A dog’s life

FAMILY dynamics can be tricky to navigate. Who’s up? Who’s down? Is mum the best thing since sliced bread? Is dad as stale as a five-day-old baguette?

In recent times Jimmy Nimmo from Ayr found himself obsessing over his fragile status in his own clan’s hierarchy. Until the issue was resolved with a conclusive flourish last week, when he took his wife out for a meal, leaving their large and wolfishly handsome dog Shamus at home.

When the waiter handed Jimmy the menu, his wife said, “By the way, I promised Shamus that we'd bring him a doggy bag. So when you're thinking about your main course, be sure to choose something he’d like."

Vanishing vamps

TO be a successful musical performer, it’s a good idea to have some decent patter to sprinkle between the songs. At a recent performance in Oran Mor, eighty-nine-year-old folk legend Jimmie Macgregor proved he’s still got the verbal tricks to go with the guitar licks. "I've always been attracted to older women, but there's none left," he quipped.

Wife’s silly boob

POSSIBLY with his tongue lodged firmly in his cheek, Bob Jamieson tells us that his wife has never been comfortable with IT. Last week she took a wireless bra back to Marks and Spencer complaining it didn’t have a password.

Height of success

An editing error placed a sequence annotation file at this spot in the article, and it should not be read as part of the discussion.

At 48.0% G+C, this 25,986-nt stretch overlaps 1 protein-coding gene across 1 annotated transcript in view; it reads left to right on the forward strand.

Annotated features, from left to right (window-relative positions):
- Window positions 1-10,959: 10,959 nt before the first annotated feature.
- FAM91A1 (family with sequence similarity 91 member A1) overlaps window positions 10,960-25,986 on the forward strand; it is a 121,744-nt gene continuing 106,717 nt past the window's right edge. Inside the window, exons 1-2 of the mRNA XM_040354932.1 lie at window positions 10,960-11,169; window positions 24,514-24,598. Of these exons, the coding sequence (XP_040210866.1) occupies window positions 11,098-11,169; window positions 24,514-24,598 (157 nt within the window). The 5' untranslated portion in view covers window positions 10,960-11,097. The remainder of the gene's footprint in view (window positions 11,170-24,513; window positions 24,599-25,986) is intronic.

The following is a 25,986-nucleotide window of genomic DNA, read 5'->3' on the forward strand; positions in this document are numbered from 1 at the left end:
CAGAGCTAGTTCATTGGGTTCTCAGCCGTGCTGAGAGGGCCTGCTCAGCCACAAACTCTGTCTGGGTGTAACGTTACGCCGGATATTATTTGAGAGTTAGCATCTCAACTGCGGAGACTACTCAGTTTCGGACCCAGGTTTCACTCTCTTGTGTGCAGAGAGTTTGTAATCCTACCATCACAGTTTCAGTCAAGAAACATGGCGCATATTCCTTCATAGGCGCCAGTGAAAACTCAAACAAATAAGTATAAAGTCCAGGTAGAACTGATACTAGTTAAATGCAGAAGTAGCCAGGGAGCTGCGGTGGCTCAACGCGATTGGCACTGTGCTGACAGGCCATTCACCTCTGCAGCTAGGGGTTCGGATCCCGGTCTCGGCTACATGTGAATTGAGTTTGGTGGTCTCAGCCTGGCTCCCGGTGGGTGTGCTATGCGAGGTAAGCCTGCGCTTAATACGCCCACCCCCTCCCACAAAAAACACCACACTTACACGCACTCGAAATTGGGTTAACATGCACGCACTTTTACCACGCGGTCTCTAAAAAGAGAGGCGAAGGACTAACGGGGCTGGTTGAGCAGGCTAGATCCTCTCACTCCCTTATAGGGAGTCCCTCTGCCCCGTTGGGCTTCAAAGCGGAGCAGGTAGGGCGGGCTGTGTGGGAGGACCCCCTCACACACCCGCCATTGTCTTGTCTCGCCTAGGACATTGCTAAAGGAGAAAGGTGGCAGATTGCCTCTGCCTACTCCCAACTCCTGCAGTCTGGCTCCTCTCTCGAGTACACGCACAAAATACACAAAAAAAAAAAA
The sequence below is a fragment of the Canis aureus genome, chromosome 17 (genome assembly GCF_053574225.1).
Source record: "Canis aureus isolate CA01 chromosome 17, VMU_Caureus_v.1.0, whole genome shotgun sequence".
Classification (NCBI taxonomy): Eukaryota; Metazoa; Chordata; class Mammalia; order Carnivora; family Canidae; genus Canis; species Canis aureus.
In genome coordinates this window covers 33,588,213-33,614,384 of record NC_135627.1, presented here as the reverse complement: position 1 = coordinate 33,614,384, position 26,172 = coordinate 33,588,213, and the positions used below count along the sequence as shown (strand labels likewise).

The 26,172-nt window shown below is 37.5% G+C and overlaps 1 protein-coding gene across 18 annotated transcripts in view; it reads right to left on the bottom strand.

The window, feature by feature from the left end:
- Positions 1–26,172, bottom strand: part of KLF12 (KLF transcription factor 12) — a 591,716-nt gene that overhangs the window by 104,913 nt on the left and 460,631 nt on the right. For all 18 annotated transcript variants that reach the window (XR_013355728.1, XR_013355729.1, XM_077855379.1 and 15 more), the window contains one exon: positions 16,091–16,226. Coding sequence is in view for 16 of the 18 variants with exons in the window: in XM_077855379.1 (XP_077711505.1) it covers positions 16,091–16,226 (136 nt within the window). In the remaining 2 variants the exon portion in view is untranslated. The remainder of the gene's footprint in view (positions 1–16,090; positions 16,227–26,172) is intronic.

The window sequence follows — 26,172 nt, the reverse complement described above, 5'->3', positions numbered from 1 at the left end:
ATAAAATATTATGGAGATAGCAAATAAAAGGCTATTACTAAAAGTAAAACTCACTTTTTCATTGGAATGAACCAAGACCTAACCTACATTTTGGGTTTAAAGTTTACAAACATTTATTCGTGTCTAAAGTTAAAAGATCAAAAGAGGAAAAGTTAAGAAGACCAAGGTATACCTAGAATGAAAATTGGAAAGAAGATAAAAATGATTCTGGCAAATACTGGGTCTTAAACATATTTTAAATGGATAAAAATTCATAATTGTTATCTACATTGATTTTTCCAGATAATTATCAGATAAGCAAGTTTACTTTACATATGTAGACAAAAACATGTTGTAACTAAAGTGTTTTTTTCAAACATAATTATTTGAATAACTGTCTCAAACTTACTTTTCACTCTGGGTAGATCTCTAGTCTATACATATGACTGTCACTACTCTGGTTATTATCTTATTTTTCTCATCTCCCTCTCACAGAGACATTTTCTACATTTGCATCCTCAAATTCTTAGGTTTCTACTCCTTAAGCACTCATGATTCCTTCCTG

SCOTTISH poet Catherine Wilson is clearly enjoying the fruits of her talent. Reporting from the lofty heights of the top of a double decker bus, she says: “I’m the only person on this double decker bus. I feel so powerful. I look out the window at people walking on the street and feel like having a queenly wave. Is this what a limo feels like?”

Dinosaur (not) Jr

THE Diary is entertained by the current social media trend, where people share the best nicknames given to work colleagues. BBC Scotland broadcaster Chris McLaughlin puts the laugh into McLaughlin by revealing a friend used to work with an exceedingly elderly electrician. “He was affectionately known as Jurassic Spark,” reports Chris.

Gobby footballers

FUMBLED phrases continued. Brian Johnston’s late father told him of a union meeting where the father of the chapel was incensed about allegations being spread in a secretive fashion. Face reddening with fury, the union supremo demanded the alligators stand up and make themselves known.

Brian also recalls overhearing a radio interview with a football manager who was asked about his tactics for a big match. "We're just going to be as offensive as possible," he explained.

“Presumably that meant more swearing and gobbing phlegm on the pitch than usual,” says Brian.

Speaking volumes

A BISHOPBRIGGS reader of a bookish bent wonders if we’ve heard about the curious case of the librarian who stocked shelves with nothing but fiction. Apparently she had a novel approach to the job.

Read more: Mr Happy in Glasgow and Berlin, 1984 and 1987